Reviewing construction contracts is a regular part of my practice as a construction attorney. From limited reviews of specific provisions to preparation of an entire array of form contracts, I have seen many different contract clauses and methodologies to evaluate them. In the end, contracts are about the allocation of risk. While the Rules of Professional Conduct prohibit me from giving legal advice as part of this blog, there are some clauses that commonly draw more attention when time is limited in the contract formation stage. Here are the top 5:
- Payment clauses. No contractor likes to work for free. The payment clauses in the contract determine how quickly you get paid, outline the items that must be submitted to get payment, and set out what happens when the company with whom you are contracting does not get paid. Start here.
- Insurance and indemnity clauses. These do not often come into play if your company generally performs work safely. However, the consequences can be large and the financial impact relating to those problems considerable when they are triggered. Be careful about assuming risk you don’t control or can’t insure. There are waiver issues to be concerned about in this area as well.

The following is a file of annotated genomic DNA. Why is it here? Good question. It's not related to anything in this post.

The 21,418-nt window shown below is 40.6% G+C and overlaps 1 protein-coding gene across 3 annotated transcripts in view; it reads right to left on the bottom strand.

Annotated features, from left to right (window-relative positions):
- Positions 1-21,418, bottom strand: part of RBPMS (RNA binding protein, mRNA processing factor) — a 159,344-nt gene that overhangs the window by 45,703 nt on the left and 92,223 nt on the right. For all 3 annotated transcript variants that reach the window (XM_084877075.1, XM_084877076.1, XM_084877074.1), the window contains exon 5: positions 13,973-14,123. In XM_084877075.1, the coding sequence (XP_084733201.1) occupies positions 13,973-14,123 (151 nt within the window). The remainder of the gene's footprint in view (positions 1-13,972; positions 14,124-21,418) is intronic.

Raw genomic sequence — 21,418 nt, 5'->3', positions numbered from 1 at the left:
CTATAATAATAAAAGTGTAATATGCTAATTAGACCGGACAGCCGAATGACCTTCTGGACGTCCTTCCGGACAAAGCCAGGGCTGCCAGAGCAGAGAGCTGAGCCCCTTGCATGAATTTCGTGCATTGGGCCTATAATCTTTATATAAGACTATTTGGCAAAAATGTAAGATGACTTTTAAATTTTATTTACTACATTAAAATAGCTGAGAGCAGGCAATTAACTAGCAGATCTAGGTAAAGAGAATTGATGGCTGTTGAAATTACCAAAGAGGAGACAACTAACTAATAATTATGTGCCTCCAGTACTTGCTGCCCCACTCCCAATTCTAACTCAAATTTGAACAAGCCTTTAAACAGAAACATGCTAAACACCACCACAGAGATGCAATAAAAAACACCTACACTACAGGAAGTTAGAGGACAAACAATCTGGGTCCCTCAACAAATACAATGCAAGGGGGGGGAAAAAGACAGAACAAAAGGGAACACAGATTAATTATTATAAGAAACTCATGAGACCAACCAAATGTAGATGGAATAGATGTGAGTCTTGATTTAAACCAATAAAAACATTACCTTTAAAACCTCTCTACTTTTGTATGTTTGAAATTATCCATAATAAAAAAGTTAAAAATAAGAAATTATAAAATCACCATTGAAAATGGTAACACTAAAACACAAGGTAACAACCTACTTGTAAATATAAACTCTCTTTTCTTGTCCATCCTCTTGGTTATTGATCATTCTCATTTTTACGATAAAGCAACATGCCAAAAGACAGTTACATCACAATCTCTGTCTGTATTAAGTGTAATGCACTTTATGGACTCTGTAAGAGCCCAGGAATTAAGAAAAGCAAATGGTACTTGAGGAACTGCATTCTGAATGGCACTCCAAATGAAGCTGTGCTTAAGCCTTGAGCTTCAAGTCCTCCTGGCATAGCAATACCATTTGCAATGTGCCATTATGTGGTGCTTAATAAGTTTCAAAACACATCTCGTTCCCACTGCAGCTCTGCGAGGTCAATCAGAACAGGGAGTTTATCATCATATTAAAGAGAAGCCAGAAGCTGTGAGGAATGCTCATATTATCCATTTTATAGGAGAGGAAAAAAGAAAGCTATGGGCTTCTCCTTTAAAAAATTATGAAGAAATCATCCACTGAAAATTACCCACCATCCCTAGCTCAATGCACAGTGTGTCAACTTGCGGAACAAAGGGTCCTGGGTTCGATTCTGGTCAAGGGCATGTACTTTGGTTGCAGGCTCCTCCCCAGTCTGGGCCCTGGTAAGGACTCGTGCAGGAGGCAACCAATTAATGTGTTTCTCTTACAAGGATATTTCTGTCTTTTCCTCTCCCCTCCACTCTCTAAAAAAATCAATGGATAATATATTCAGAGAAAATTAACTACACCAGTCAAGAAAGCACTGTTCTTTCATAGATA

- Change order clauses. Changes in scope are among the most litigated construction issues. This is for good reason. Change order clauses often set out specific criteria that must be met to receive payment for change order work. The failure to comply with these criteria is often relied upon when there is not enough money in the job to pay for extras or there is genuine disagreement about whether something was included in the original scope. Due diligence in advance helps avoid change order problems, but make sure the change order clause is fair and not overly cumbersome.
- Dispute resolution clauses. Contracts typically contain a number of clauses outlining how claims are to be made while a project is ongoing. They also include dispute resolution clauses at the end which dictate mediation and/or arbitration or litigation. Many contractors treat these as one size fits all clauses; but they should be considered carefully when reviewing a contract. Some projects don’t benefit from mediation of disputes; and others would be better suited for litigation in court as opposed to arbitration. The process by which these dispute resolutions programs are to be administered also matters.
- Forum selection/choice of law clauses. These clauses are often given no consideration at all. The consequences can be devastating though. Be sure to review this clause to confirm that the dispute will be resolved in a convenient forum and using the law that applies to the project work. The location of the project and the law in that venue usually make the most sense.
In closing, contracts allocate risk between the parties. Don’t sign them without understanding what risk is being assigned to you and both whether and how you can control that risk outside the contract. Look at clauses in order of importance to your company and give them each the weight they deserve. Critical thinking and careful evaluation will save a great deal of angst and money on the metaphorical back end.